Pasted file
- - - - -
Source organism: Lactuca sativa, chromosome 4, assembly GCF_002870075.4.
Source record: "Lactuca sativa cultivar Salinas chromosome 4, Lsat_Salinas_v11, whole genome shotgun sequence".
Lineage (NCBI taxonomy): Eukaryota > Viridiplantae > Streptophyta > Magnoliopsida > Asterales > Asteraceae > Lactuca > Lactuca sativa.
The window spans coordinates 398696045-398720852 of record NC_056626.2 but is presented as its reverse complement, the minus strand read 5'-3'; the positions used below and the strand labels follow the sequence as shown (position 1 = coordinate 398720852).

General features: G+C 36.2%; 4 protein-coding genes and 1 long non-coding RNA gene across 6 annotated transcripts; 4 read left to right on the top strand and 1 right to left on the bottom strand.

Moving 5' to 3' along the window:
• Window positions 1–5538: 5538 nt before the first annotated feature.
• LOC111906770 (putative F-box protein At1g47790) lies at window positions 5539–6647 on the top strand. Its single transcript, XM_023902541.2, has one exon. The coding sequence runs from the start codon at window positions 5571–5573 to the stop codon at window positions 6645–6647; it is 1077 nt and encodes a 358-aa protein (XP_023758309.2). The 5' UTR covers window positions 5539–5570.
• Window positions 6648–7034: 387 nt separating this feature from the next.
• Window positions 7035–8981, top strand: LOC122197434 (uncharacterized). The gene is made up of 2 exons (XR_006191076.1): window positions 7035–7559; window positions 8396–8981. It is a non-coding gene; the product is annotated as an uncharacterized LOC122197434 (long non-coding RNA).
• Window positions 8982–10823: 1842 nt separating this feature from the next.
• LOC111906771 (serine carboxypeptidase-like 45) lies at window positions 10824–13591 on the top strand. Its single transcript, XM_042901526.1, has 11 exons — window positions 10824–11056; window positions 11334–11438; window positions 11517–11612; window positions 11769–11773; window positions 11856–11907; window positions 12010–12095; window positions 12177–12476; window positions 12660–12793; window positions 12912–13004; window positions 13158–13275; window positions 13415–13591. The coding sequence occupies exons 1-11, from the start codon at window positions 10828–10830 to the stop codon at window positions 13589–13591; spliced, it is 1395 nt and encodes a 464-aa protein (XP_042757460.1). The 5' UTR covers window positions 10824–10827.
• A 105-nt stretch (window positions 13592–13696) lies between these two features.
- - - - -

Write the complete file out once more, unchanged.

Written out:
Source organism: Lactuca sativa, chromosome 4, assembly GCF_002870075.4.
Source record: "Lactuca sativa cultivar Salinas chromosome 4, Lsat_Salinas_v11, whole genome shotgun sequence".
Lineage (NCBI taxonomy): Eukaryota > Viridiplantae > Streptophyta > Magnoliopsida > Asterales > Asteraceae > Lactuca > Lactuca sativa.
The window spans coordinates 398696045-398720852 of record NC_056626.2 but is presented as its reverse complement, the minus strand read 5'-3'; the positions used below and the strand labels follow the sequence as shown (position 1 = coordinate 398720852).

General features: G+C 36.2%; 4 protein-coding genes and 1 long non-coding RNA gene across 6 annotated transcripts; 4 read left to right on the top strand and 1 right to left on the bottom strand.

Moving 5' to 3' along the window:
• Window positions 1–5538: 5538 nt before the first annotated feature.
• LOC111906770 (putative F-box protein At1g47790) lies at window positions 5539–6647 on the top strand. Its single transcript, XM_023902541.2, has one exon. The coding sequence runs from the start codon at window positions 5571–5573 to the stop codon at window positions 6645–6647; it is 1077 nt and encodes a 358-aa protein (XP_023758309.2). The 5' UTR covers window positions 5539–5570.
• Window positions 6648–7034: 387 nt separating this feature from the next.
• Window positions 7035–8981, top strand: LOC122197434 (uncharacterized). The gene is made up of 2 exons (XR_006191076.1): window positions 7035–7559; window positions 8396–8981. It is a non-coding gene; the product is annotated as an uncharacterized LOC122197434 (long non-coding RNA).
• Window positions 8982–10823: 1842 nt separating this feature from the next.
• LOC111906771 (serine carboxypeptidase-like 45) lies at window positions 10824–13591 on the top strand. Its single transcript, XM_042901526.1, has 11 exons — window positions 10824–11056; window positions 11334–11438; window positions 11517–11612; window positions 11769–11773; window positions 11856–11907; window positions 12010–12095; window positions 12177–12476; window positions 12660–12793; window positions 12912–13004; window positions 13158–13275; window positions 13415–13591. The coding sequence occupies exons 1-11, from the start codon at window positions 10828–10830 to the stop codon at window positions 13589–13591; spliced, it is 1395 nt and encodes a 464-aa protein (XP_042757460.1). The 5' UTR covers window positions 10824–10827.
• A 105-nt stretch (window positions 13592–13696) lies between these two features.